Tonight's picture was taken in October of 2004. Everyone in my household LOVED Winnie the Pooh! In fact, when Peter and I went to college, our college president literally sounded like Winnie the Pooh. We joked about that often!!! When Mattie came into our lives, I happily introduced him to the wonderful world of Pooh and like many of us, he gravitated to the characters easily. Finding a costume for Mattie was always like looking for a treasure, because the trick was it had to be comfortable! It couldn't be restricting and he had to be able to easily move in it. Which was why I usually stuck with sweatsuit material. In any case, he made a memorable and rather adorable Pooh!

Quote of the day: One note is not music. It is what lies between the notes that makes the music. And what is between them is: their relationship. Relationships are the music life makes. Context creates meaning. Asking, "What is the meaning of life?" is the wrong question; it makes you look in the wrong places. The question is, "Where is the meaning in life?" The place to look is: between.” Carl Safina

This morning I had the opportunity to visit Mattie's school to meet with his assistant head of school and the school's new head of school. Joan Holden, the school's former head retired in May. In fact, at our last Mattie Miracle Walk, we gave Joan a plaque and our thanks for supporting us for all these years. Joan allowed us access to her campus for the past five years to host the Walk. Which is a huge undertaking because that means access to tents, tables, all the facilities, grounds crew and the list goes on. The school doesn't charge us for any of our needs either which is beyond gracious. This enables us to make the most profit from the event and thereby directly help children with cancer and their families. 

However with Joan retiring, I really wasn't sure where this left the Foundation with regards to hosting Walks on the campus. I am very grateful to Bob Weiman, or as my faithful readers better know him as "the magic man" for arranging this meeting today, for helping us keep Mattie's memory alive and for introducing me to Kirsten Adams, the new head of school. Kirsten is just delightful and spent 50 minutes with me. She wanted to hear about Mattie, the Foundation, and our walks. I thought that was very thoughtful and generous of her and I feel we have the start of a wonderful connection.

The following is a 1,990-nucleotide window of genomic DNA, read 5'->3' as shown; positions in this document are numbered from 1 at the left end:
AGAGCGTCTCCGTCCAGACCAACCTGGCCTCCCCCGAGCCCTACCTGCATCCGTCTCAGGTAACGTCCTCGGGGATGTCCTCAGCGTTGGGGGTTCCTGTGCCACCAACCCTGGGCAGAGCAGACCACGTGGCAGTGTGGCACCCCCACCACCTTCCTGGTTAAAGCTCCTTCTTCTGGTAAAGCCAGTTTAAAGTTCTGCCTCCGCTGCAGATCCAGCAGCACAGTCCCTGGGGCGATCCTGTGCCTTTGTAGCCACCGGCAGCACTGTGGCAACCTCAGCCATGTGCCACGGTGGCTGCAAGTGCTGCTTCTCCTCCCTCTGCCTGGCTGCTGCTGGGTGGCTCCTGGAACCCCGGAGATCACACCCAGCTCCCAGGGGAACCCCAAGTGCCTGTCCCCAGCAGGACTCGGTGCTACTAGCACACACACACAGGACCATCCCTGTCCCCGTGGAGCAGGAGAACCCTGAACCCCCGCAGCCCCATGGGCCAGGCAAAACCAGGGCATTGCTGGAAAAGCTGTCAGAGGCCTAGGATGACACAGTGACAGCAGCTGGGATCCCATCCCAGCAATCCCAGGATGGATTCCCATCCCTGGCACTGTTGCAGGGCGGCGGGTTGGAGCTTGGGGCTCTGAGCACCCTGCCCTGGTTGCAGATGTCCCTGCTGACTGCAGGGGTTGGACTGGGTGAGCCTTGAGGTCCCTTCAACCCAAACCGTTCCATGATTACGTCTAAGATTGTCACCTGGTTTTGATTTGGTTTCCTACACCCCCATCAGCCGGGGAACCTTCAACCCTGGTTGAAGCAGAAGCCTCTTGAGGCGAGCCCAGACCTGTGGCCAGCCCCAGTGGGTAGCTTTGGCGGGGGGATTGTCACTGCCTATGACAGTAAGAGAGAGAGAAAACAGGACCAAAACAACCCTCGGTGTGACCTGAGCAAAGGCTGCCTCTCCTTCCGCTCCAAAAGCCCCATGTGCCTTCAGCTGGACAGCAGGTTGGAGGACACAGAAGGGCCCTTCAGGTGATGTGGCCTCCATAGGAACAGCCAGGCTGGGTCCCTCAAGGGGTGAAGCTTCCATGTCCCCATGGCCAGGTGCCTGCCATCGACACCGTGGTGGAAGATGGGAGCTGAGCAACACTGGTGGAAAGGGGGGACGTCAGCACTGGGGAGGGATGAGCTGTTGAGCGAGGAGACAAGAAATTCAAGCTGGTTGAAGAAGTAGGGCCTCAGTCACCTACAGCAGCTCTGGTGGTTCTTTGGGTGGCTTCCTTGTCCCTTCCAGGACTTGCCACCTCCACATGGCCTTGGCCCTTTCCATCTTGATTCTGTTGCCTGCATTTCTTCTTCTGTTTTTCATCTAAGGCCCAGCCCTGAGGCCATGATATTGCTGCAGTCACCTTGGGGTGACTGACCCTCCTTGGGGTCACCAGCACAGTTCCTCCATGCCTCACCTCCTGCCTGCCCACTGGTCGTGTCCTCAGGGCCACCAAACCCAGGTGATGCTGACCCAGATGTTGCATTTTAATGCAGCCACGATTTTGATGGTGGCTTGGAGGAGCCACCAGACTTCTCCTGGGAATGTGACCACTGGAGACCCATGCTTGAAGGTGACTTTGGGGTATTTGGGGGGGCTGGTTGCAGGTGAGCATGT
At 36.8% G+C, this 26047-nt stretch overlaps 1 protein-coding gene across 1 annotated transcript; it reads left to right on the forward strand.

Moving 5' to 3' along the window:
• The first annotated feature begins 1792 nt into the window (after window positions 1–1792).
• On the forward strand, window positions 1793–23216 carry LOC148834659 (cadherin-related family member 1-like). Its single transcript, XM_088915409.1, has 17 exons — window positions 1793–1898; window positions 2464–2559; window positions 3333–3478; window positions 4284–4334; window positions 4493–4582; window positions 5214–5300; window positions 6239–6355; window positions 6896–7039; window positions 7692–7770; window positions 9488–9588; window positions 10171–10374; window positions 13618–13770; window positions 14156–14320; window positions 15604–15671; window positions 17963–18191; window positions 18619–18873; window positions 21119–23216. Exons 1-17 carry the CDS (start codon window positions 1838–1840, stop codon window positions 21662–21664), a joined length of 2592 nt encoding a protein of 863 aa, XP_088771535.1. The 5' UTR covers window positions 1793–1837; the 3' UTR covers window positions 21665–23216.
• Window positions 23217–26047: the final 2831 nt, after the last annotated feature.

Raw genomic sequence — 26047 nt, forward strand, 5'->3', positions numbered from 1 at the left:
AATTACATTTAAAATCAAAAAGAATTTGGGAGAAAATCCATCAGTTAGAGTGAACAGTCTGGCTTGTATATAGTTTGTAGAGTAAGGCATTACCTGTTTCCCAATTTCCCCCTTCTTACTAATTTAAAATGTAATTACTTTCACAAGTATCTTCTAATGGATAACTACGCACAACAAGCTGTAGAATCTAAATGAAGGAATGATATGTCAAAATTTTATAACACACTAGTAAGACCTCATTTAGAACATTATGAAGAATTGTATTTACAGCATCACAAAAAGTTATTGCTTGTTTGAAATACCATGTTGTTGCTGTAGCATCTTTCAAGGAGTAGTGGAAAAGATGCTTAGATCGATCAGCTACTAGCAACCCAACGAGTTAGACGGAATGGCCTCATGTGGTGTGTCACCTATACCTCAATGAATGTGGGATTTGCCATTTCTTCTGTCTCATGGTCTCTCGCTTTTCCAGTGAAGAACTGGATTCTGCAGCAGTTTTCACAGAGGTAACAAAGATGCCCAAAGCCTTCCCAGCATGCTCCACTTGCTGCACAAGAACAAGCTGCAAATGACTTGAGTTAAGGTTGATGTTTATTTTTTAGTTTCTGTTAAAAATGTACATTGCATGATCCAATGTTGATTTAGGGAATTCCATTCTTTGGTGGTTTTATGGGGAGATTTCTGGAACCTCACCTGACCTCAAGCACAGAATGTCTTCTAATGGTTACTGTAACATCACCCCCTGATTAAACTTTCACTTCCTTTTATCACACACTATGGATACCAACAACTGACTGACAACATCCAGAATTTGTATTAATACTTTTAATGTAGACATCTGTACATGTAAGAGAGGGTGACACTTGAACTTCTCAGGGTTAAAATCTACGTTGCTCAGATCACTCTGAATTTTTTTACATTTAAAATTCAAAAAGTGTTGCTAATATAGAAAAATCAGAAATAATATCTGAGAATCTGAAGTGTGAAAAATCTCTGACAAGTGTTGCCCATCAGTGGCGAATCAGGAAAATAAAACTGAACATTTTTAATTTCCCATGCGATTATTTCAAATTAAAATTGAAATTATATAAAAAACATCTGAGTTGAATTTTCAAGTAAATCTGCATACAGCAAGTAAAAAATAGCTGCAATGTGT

It is interesting as I was retelling our story to Kirsten, what amazes me is how vivid 2008 and 2009 will always be to me. These years have profoundly changed my life and the scars are very much internal, so you might not see the aftermath on casual glance at me. But they are there! When Mattie developed cancer, our lives became very public and in a way, people paid very close attention to us (though this wasn't something we necessarily asked for!). I do not want to say that our family had the same notoriety as Hollywood stars, but I would say we got massive amounts of attention from our community. That took a great deal of adjustment, given that we all led private lives and weren't used to having people popping in and out of our rooms at all hours, we weren't used to constant phone calls, and hundreds of emails! However, with the passing of Mattie and TIME, things did go back to NORMAL for people. But unfortunately NOT back to normal for us. The connections faded, the massive amounts of attention (the kind we did not want in the first place!) all disappeared, and we are left with memories. Wondering did it all happen? Did people forget? Because I know we are still grieving and yet the world seems to be revolving for everyone else around me!  

October 27, 2014

Monday, October 27, 2014

Monday, October 27, 2014

Tonight's picture was taken in October of 2003. Mattie was a year and a half old and this was the first Halloween in which he wore a costume. Mattie did not like clothes that really confined him or were scratchy or bothered him in any way. So this pumpkin sweat suit was the perfect solution. In fact, sweat suit material became the option of choice for years to come as you will see. To me, Mattie made the cutest pumpkin that year!